Birds wouldn't be happy in a Trader Joe's, it seems.   Stuffed with aisles full of organically grown, gluten-free, range fed deliciousness, birds would see through expensive marketing and know that, nutritionally, organic food is no better, it is just a different process.

And scientist birds would be confused why no one in the food industry knows what the word 'organic' means.

What Is The Meaning Of "organic" (and Inorganic) Food? by professor Lee Silver

Organic vegetables: are they really better than conventionally grown? by Jane Poynter

The Big Organic Questions - What Is Organic Food And Is My Food Really Organic? by me

Is Organic Food Better For You Than Conventionally Produced Food?

Organic Food Definition Will Soon Contain 38 More Inorganic Ingredients

What birds seem to know, and maybe now we do, is that not only is organic food not nutritionally better, in some cases it could be inferior.   A  three-year study by Newcastle University says that wild birds given free will bypassed organic seed and instead preferred conventional food.   Maybe they grew up on it?   I bet some kid today will become an adult and say McDonald's french fries were better in his youth even though they are so bereft of character since they stopped using animal fat I can't choke them down.   And Fritos without trans fats?  What's the point?

But back to birds.   The study in the Journal of the Science of Food and Agriculture is obviously looking at only one aspect of organic food - the nutritional content.   All pesticides are bad, and that E. coli in lettuce last week came from using 'organic' fertilizer so there will always be flaws and problems when there are 6 billion mouths to feed.   But claims that have nothing at all to do with science, such as that 'organic' food is somehow superior nutritionally ... well, that is not right.

Lead researcher Dr. Ailsa McKenzie, based in the School of Biology at Newcastle University, concurs.  "Our results suggest that the current dogma that organic food is preferred to conventional food may not always be true."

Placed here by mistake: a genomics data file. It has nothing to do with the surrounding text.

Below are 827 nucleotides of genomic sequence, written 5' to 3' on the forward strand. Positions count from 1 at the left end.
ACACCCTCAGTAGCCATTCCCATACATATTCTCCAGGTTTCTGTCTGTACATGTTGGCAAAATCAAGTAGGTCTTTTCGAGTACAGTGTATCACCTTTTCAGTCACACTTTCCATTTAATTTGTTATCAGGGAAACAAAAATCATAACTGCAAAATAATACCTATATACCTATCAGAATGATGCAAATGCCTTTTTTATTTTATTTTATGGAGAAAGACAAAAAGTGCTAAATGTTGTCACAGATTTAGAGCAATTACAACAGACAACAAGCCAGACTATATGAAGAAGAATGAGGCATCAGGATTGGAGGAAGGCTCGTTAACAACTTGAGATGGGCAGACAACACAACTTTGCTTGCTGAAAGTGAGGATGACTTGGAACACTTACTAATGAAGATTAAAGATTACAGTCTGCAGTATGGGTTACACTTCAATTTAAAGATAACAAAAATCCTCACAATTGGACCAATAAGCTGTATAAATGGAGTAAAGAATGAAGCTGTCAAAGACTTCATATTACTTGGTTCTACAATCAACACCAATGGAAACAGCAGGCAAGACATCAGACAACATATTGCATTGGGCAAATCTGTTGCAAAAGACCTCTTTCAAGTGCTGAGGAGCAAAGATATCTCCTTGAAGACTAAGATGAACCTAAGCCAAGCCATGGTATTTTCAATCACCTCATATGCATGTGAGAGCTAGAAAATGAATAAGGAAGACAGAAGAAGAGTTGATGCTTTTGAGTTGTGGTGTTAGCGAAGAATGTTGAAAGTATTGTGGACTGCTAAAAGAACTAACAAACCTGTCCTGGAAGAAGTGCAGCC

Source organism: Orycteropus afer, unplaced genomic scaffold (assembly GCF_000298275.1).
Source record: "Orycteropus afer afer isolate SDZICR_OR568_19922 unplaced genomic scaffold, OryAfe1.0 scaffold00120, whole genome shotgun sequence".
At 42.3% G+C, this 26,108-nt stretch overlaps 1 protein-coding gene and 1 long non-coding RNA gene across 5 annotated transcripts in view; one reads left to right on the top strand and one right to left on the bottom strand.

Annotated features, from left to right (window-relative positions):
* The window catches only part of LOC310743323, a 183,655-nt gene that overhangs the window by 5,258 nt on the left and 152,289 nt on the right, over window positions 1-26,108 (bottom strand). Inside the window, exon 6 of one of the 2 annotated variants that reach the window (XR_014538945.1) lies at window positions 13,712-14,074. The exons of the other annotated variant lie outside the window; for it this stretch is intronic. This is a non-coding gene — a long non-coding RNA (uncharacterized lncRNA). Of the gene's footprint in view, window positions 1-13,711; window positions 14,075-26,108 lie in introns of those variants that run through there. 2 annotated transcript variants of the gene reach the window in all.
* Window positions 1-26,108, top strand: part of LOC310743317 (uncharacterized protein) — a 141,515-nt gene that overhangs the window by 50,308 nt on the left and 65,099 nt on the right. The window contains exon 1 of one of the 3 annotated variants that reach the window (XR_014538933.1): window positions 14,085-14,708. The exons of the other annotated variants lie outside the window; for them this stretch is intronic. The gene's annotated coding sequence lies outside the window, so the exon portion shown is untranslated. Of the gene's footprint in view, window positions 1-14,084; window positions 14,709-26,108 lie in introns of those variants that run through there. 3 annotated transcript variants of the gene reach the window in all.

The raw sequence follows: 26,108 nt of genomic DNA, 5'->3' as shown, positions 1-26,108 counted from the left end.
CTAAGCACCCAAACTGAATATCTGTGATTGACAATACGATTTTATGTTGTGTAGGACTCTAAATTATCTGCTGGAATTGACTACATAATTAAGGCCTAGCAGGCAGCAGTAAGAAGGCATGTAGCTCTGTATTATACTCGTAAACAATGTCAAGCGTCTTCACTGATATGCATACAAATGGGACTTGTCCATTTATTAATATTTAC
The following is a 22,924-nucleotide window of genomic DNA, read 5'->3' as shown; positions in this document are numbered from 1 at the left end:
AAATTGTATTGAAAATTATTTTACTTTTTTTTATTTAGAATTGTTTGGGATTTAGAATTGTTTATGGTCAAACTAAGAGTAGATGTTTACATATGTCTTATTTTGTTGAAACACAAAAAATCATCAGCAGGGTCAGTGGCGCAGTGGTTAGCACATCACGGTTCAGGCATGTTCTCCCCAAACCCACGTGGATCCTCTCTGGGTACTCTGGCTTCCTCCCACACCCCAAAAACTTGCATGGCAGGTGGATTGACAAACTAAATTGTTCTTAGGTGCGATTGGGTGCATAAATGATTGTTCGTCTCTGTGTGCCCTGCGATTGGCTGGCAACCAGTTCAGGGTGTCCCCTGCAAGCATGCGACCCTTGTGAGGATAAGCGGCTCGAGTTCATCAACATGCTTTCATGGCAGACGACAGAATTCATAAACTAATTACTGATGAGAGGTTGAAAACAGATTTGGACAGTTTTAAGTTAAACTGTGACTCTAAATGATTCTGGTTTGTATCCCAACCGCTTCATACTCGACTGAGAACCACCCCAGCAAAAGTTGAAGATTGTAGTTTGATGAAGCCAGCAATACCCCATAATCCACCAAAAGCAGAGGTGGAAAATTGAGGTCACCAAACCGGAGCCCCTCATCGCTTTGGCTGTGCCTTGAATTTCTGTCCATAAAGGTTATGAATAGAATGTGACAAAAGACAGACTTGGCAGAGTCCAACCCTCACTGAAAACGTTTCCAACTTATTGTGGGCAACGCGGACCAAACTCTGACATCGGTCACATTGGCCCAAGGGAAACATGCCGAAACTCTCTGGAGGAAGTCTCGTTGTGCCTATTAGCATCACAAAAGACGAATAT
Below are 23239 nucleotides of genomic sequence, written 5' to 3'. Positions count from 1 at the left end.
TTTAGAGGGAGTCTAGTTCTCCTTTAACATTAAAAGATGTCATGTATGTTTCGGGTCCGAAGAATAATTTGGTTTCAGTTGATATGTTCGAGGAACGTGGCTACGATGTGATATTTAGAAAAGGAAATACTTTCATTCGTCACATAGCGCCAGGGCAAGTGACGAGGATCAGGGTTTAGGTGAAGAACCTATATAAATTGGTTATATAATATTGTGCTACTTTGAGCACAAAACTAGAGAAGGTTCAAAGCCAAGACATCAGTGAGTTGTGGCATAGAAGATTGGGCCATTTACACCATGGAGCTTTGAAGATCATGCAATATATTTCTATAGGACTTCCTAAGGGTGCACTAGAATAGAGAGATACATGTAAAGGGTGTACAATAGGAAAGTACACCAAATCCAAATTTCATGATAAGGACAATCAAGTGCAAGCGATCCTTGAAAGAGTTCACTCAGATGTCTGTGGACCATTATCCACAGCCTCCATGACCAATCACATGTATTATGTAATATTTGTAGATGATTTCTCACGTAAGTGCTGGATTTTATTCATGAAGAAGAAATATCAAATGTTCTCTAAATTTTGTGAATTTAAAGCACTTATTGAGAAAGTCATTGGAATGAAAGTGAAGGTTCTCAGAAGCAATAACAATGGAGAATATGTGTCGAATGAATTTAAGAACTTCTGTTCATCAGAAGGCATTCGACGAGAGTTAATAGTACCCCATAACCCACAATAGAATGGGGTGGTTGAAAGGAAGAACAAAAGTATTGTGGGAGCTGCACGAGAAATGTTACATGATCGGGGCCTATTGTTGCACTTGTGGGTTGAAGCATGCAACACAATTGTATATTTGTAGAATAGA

trader joe's organic milk chocolate covered mini peanut butter crackers
Don't you judge me.   These Trader Joe's milk chocolate covered mini peanut butter crackers are organic, and therefore healthier than Monstanto or ADM genetically modified milk chocolate covered mini peanut butter crackers.

They set up feeding stations in gardens at various locations in the North of England. They used the same variety of wheat seeds, but organic and non-organic ones, in adjacent feeders and monitored the rate at which the birds ate the different seeds over a six week period.  Half way through the experiment the feeders were swapped. The experiment was repeated in a second winter with different wheat samples.

Result: The birds showed a strong preference for the conventional seed, eating significantly more of it than the organic. When the feeder positions were switched, the birds learned the new position of the conventional seed and continued to select it instead of the organic.

It's likely a protein issue, says McKenzie.   Birds want to survive the winter and the conventionally-grown seeds turned out to have 10% higher protein content than organic seeds. Other differences between the samples, such as mycotoxin levels, grain size, energy content or pesticide residues, could not explain the preferences shown by the birds.   They also did laboratory studies with canaries and had similar results.

Inorganic nitrogen fertilizers in conventional farming systems helped provide better nutritional content by boosting the protein value, it seems.

Obviously food production is not a simple issue - no one knows the longterm effects of newer pesticides (the organic or inorganic kind) on humans and the issues of water runoff with increased nitrogen and other effects of conventional farming - but if you buy organic food, you will be buying it for reasons that make you feel better rather than for reasons that marketing departments in a $6 billion industry want you to believe.   

Citation:  Ailsa J McKenzie, Mark J Whittingham, 'Birds select conventional over organic wheat when given free choice', Journal of the Science of Food and Agriculture, 10.1002/jsfa.4025